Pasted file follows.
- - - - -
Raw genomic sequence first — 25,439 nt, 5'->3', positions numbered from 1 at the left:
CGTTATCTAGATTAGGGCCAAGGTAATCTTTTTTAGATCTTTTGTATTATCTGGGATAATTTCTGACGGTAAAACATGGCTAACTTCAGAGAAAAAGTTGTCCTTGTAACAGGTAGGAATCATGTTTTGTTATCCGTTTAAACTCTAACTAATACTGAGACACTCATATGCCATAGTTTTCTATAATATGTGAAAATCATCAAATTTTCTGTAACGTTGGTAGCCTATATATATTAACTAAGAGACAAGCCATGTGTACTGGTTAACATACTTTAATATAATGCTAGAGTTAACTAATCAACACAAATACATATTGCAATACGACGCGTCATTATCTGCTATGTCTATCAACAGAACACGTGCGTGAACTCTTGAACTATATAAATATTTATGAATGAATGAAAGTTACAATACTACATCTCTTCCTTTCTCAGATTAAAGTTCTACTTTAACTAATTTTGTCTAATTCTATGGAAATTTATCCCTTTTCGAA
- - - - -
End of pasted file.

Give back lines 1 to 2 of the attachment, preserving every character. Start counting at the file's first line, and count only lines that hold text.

Raw genomic sequence first — 25,439 nt, 5'->3', positions numbered from 1 at the left:
CGTTATCTAGATTAGGGCCAAGGTAATCTTTTTTAGATCTTTTGTATTATCTGGGATAATTTCTGACGGTAAAACATGGCTAACTTCAGAGAAAAAGTTGTCCTTGTAACAGGTAGGAATCATGTTTTGTTATCCGTTTAAACTCTAACTAATACTGAGACACTCATATGCCATAGTTTTCTATAATATGTGAAAATCATCAAATTTTCTGTAACGTTGGTAGCCTATATATATTAACTAAGAGACAAGCCATGTGTACTGGTTAACATACTTTAATATAATGCTAGAGTTAACTAATCAACACAAATACATATTGCAATACGACGCGTCATTATCTGCTATGTCTATCAACAGAACACGTGCGTGAACTCTTGAACTATATAAATATTTATGAATGAATGAAAGTTACAATACTACATCTCTTCCTTTCTCAGATTAAAGTTCTACTTTAACTAATTTTGTCTAATTCTATGGAAATTTATCCCTTTTCGAA